Botnets have facilitated different types of cybercrime for years. This concept designates a multitude of Internet-connected devices, including personal computers, servers, mobile gadgets and IoT objects, controlled by threat actors beyond users’ awareness.
Malicious code injected into ‘zombie’ machines allows crooks to gain a foothold on these hosts and invoke certain commands remotely at any time. The most common use cases revolve around DDoS (Distributed Denial of Service) attacks and massive spam campaigns.
However, things are starting to change.
The ongoing cryptocurrency boom has incentivized botnet operators to repurpose their networks of enslaved machines. They have apparently realized that the aggregate processing power of their botnets is a godsend when it comes to mining digital coins. Consequently, this segment of cybercrime is shifting toward a paradigm where botnets do not DDoS or spam – they mine cryptocurrencies.
Interestingly, Bitcoin is no more the number one coin among cybercriminals. It is slow and requires high transaction fees. Monero has become very popular for its easy mining, and Dash is the best coin for ransomware authors.
Here are the top 3 crypto mining botnets:
1) Smominru, the Biggest Mining Botnet to Date
Also referred to as MyKings, Smominru is a gigantic Monero-mining botnet consisting of at least 520,000 ‘zombie’ devices. It targets computers and servers running Windows operating system. This well-orchestrated campaign took root in late May 2017 and has since grown massive due to sophisticated payload delivery mechanisms.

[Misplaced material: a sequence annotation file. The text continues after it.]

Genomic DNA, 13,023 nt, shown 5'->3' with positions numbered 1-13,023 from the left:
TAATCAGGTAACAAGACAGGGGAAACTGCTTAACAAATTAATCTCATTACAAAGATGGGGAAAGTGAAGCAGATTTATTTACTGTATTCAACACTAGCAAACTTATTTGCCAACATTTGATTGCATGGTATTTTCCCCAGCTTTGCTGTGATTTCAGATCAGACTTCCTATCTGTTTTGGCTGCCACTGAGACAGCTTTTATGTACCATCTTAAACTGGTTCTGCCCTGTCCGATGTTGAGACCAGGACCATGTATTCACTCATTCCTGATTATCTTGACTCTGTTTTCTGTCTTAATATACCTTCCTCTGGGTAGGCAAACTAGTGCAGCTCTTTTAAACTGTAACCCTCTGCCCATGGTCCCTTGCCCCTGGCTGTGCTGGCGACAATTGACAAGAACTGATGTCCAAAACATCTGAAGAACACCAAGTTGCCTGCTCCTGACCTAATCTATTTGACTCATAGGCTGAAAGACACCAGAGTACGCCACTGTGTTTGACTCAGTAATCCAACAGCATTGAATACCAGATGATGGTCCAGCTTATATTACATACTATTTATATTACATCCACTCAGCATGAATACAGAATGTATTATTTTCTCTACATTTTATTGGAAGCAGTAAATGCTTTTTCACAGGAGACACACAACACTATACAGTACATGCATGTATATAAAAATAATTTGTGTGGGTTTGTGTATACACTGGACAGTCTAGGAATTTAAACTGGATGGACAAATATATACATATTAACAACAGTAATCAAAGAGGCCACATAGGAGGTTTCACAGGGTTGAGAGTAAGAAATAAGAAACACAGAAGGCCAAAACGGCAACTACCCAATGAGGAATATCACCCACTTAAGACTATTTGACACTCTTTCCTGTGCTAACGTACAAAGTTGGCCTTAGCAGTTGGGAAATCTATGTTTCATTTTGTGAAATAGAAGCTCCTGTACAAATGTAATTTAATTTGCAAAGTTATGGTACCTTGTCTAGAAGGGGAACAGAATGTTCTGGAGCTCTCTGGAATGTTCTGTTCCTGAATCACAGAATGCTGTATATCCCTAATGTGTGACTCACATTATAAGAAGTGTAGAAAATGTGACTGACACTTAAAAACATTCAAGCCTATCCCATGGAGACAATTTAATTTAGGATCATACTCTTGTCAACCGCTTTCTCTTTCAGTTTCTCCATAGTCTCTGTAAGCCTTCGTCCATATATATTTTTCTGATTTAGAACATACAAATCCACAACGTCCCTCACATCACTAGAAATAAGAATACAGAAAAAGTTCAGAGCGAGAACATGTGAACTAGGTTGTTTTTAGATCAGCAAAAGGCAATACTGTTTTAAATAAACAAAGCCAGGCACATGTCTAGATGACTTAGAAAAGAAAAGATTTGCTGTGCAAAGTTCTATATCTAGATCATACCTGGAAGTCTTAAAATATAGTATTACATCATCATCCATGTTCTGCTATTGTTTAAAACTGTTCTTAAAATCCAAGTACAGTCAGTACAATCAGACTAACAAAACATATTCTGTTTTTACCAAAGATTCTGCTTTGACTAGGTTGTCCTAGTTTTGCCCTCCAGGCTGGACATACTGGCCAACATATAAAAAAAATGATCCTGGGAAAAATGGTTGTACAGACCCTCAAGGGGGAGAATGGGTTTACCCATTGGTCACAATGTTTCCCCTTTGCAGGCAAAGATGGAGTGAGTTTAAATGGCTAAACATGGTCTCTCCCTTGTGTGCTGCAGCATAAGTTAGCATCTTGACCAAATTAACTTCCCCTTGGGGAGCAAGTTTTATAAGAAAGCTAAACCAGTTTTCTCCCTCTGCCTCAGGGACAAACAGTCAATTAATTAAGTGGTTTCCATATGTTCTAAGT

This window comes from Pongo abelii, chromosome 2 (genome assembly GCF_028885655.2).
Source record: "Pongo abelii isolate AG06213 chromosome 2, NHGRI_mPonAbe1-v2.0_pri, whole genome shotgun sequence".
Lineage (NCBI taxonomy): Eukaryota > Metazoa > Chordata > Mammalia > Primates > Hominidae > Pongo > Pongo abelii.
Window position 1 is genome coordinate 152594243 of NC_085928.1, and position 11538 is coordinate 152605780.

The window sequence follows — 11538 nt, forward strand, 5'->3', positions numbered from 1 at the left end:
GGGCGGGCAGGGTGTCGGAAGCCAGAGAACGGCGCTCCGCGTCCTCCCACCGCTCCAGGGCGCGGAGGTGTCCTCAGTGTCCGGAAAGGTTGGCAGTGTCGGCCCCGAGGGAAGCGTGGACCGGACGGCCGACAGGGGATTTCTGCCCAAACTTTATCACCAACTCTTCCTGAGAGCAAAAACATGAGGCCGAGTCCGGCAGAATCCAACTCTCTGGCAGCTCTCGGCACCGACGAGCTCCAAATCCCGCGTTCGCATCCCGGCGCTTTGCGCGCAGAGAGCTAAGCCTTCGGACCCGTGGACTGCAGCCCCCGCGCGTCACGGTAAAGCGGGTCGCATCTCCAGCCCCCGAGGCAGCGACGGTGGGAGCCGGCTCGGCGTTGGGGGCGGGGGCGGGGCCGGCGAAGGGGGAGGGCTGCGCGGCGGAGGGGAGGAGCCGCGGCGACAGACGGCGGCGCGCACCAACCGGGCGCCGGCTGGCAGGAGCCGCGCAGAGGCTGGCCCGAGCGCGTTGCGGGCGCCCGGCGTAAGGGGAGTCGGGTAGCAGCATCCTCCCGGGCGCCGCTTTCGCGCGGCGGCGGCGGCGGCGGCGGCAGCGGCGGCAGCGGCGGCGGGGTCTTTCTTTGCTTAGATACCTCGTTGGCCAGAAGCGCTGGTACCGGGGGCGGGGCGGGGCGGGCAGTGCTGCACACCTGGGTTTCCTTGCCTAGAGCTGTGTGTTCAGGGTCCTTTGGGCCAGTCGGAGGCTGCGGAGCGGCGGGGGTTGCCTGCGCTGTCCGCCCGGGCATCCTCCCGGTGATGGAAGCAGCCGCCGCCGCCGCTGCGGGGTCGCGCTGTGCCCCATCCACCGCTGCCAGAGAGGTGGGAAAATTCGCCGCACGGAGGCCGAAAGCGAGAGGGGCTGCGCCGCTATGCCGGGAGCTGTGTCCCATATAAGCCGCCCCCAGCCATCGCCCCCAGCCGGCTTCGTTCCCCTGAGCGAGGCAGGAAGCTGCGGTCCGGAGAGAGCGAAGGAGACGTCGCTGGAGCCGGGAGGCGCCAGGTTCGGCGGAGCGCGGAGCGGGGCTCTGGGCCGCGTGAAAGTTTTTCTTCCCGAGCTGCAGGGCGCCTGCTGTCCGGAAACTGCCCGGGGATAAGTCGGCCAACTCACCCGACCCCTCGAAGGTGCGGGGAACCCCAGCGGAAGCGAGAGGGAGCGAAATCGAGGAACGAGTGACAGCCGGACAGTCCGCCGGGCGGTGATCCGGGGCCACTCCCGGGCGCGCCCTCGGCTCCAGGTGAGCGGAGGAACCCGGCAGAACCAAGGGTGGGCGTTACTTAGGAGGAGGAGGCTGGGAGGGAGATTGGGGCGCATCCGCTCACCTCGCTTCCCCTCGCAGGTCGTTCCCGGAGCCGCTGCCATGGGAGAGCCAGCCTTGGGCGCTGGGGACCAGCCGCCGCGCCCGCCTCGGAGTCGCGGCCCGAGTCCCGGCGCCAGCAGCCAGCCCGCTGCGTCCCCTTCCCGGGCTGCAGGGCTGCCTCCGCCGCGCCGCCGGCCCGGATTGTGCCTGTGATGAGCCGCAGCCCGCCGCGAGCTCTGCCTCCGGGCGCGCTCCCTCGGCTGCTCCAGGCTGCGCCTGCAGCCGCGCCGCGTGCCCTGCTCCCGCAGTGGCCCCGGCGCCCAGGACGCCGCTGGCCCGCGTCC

Smominru operators reportedly utilize two exploits, EternalBlue and EsteemAudit, to contaminate machines on a large scale. The former is part of the notorious NSA surveillance toolkit leaked by The Shadow Brokers hacking group last year. The latter is a notorious Windows remote desktop exploit. Both allow for malware injection beyond user involvement.
Most of the infected nodes are located in Taiwan, India, Brazil, Ukraine, and Russia. The perpetrators have taken advantage of the hefty army of plagued machines to mine a whopping 8,900 Monero, which is worth more than $2.5 million at the time of this writing. According to security analysts, the unscrupulous proprietors of the Smominru botnet are most likely based in China.
2) DDG Botnet Targeting Servers
A botnet codenamed DDG has mined about $1.5 million worth of Monero by harnessing the processing capacity of more than 4,000 infected OrientDB and Redis database servers.
This one has been active since March 2017. The crooks zero in on servers for a reason – this type of equipment has much more CPU than PCs, which translates to a higher mining power.
The vectors of compromise include credentials brute-force attacks in the case of Redis servers and the exploitation of OriendDB remote code execution bug cataloged as CVE-2017-11467. The majority of breached servers (73%) are located in China, with 11% being in the United States and the remaining 16% scattered across other parts of the globe.
The infection chain involves the DDG core function module that, once executed, downloads the miner application called wnTKYg. According to researchers’ findings, this botnet’s architecture is very flexible as it uses a script named i.sh that allows the felons to download and deploy arbitrary malicious code on compromised servers, not necessarily a miner.
Given the influx of these onslaughts, as Monero price is climbing, the admins of OrientDB databases should patch known vulnerabilities as soon as possible, and the owners of Redis servers are strongly recommended to strengthen their authentication practices so that dictionary attacks end up futile.